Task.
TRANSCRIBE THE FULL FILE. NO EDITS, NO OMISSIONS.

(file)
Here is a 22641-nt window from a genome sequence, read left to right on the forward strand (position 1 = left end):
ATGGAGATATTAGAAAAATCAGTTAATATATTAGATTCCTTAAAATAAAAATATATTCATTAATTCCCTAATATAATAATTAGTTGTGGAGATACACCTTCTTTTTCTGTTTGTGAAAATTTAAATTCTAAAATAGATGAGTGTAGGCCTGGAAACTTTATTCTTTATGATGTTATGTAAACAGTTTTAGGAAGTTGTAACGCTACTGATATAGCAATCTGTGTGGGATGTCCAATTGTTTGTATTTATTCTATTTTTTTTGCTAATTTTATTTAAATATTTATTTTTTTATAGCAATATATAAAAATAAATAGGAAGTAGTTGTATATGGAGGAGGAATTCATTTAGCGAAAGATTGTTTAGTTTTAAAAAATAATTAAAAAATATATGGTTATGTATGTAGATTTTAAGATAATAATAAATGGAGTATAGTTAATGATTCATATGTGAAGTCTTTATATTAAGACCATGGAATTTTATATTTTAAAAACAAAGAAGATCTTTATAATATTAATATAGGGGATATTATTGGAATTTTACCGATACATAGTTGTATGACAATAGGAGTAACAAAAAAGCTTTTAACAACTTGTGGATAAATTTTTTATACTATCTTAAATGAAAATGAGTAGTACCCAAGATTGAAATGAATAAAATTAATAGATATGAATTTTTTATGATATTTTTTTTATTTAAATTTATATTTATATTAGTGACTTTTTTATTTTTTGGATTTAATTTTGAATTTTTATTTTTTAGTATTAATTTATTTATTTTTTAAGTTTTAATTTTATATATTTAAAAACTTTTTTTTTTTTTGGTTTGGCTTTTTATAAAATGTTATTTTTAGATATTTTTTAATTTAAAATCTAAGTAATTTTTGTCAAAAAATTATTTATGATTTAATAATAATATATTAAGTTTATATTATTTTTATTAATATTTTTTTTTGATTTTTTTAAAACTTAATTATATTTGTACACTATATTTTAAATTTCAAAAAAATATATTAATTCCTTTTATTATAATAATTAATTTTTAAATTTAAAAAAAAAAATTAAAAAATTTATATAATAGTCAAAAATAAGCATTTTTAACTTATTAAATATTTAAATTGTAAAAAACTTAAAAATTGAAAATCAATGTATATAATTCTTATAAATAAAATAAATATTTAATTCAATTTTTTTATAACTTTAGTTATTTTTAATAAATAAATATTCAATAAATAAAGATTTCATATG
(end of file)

Here is a 22641-nt window from a genome sequence, read left to right on the forward strand (position 1 = left end):
ATGGAGATATTAGAAAAATCAGTTAATATATTAGATTCCTTAAAATAAAAATATATTCATTAATTCCCTAATATAATAATTAGTTGTGGAGATACACCTTCTTTTTCTGTTTGTGAAAATTTAAATTCTAAAATAGATGAGTGTAGGCCTGGAAACTTTATTCTTTATGATGTTATGTAAACAGTTTTAGGAAGTTGTAACGCTACTGATATAGCAATCTGTGTGGGATGTCCAATTGTTTGTATTTATTCTATTTTTTTTGCTAATTTTATTTAAATATTTATTTTTTTATAGCAATATATAAAAATAAATAGGAAGTAGTTGTATATGGAGGAGGAATTCATTTAGCGAAAGATTGTTTAGTTTTAAAAAATAATTAAAAAATATATGGTTATGTATGTAGATTTTAAGATAATAATAAATGGAGTATAGTTAATGATTCATATGTGAAGTCTTTATATTAAGACCATGGAATTTTATATTTTAAAAACAAAGAAGATCTTTATAATATTAATATAGGGGATATTATTGGAATTTTACCGATACATAGTTGTATGACAATAGGAGTAACAAAAAAGCTTTTAACAACTTGTGGATAAATTTTTTATACTATCTTAAATGAAAATGAGTAGTACCCAAGATTGAAATGAATAAAATTAATAGATATGAATTTTTTATGATATTTTTTTTATTTAAATTTATATTTATATTAGTGACTTTTTTATTTTTTGGATTTAATTTTGAATTTTTATTTTTTAGTATTAATTTATTTATTTTTTAAGTTTTAATTTTATATATTTAAAAACTTTTTTTTTTTTTGGTTTGGCTTTTTATAAAATGTTATTTTTAGATATTTTTTAATTTAAAATCTAAGTAATTTTTGTCAAAAAATTATTTATGATTTAATAATAATATATTAAGTTTATATTATTTTTATTAATATTTTTTTTTGATTTTTTTAAAACTTAATTATATTTGTACACTATATTTTAAATTTCAAAAAAATATATTAATTCCTTTTATTATAATAATTAATTTTTAAATTTAAAAAAAAAAATTAAAAAATTTATATAATAGTCAAAAATAAGCATTTTTAACTTATTAAATATTTAAATTGTAAAAAACTTAAAAATTGAAAATCAATGTATATAATTCTTATAAATAAAATAAATATTTAATTCAATTTTTTTATAACTTTAGTTATTTTTAATAAATAAATATTCAATAAATAAAGATTTCATATG